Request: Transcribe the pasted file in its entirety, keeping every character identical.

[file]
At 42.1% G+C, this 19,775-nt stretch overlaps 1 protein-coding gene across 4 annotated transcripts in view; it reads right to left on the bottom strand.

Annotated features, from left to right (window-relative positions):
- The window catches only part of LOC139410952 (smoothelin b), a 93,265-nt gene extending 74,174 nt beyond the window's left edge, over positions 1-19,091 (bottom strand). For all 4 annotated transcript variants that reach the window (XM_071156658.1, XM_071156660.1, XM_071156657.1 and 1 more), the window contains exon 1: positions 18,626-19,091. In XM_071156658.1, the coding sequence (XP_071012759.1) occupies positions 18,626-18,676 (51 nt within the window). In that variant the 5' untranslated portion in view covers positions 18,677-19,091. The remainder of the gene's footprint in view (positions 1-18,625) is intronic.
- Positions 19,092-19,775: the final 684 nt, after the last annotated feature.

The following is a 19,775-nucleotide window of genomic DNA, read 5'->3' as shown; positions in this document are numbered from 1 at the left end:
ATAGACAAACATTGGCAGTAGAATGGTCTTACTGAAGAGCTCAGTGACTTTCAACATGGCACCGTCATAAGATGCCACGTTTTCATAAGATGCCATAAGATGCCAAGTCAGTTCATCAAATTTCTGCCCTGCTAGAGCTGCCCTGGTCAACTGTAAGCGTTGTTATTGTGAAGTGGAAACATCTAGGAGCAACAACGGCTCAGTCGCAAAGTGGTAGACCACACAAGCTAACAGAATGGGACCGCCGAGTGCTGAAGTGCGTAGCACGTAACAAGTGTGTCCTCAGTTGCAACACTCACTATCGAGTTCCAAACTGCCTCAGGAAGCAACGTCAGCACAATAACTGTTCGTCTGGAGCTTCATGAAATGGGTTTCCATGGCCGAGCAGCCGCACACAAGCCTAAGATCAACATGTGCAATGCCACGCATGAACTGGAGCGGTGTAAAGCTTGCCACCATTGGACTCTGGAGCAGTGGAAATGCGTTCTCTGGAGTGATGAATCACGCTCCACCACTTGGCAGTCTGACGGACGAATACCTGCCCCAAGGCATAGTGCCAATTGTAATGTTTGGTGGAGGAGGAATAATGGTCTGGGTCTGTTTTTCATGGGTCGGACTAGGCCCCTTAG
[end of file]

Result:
At 42.1% G+C, this 19,775-nt stretch overlaps 1 protein-coding gene across 4 annotated transcripts in view; it reads right to left on the bottom strand.

Annotated features, from left to right (window-relative positions):
- The window catches only part of LOC139410952 (smoothelin b), a 93,265-nt gene extending 74,174 nt beyond the window's left edge, over positions 1-19,091 (bottom strand). For all 4 annotated transcript variants that reach the window (XM_071156658.1, XM_071156660.1, XM_071156657.1 and 1 more), the window contains exon 1: positions 18,626-19,091. In XM_071156658.1, the coding sequence (XP_071012759.1) occupies positions 18,626-18,676 (51 nt within the window). In that variant the 5' untranslated portion in view covers positions 18,677-19,091. The remainder of the gene's footprint in view (positions 1-18,625) is intronic.
- Positions 19,092-19,775: the final 684 nt, after the last annotated feature.

The following is a 19,775-nucleotide window of genomic DNA, read 5'->3' as shown; positions in this document are numbered from 1 at the left end:
ATAGACAAACATTGGCAGTAGAATGGTCTTACTGAAGAGCTCAGTGACTTTCAACATGGCACCGTCATAAGATGCCACGTTTTCATAAGATGCCATAAGATGCCAAGTCAGTTCATCAAATTTCTGCCCTGCTAGAGCTGCCCTGGTCAACTGTAAGCGTTGTTATTGTGAAGTGGAAACATCTAGGAGCAACAACGGCTCAGTCGCAAAGTGGTAGACCACACAAGCTAACAGAATGGGACCGCCGAGTGCTGAAGTGCGTAGCACGTAACAAGTGTGTCCTCAGTTGCAACACTCACTATCGAGTTCCAAACTGCCTCAGGAAGCAACGTCAGCACAATAACTGTTCGTCTGGAGCTTCATGAAATGGGTTTCCATGGCCGAGCAGCCGCACACAAGCCTAAGATCAACATGTGCAATGCCACGCATGAACTGGAGCGGTGTAAAGCTTGCCACCATTGGACTCTGGAGCAGTGGAAATGCGTTCTCTGGAGTGATGAATCACGCTCCACCACTTGGCAGTCTGACGGACGAATACCTGCCCCAAGGCATAGTGCCAATTGTAATGTTTGGTGGAGGAGGAATAATGGTCTGGGTCTGTTTTTCATGGGTCGGACTAGGCCCCTTAG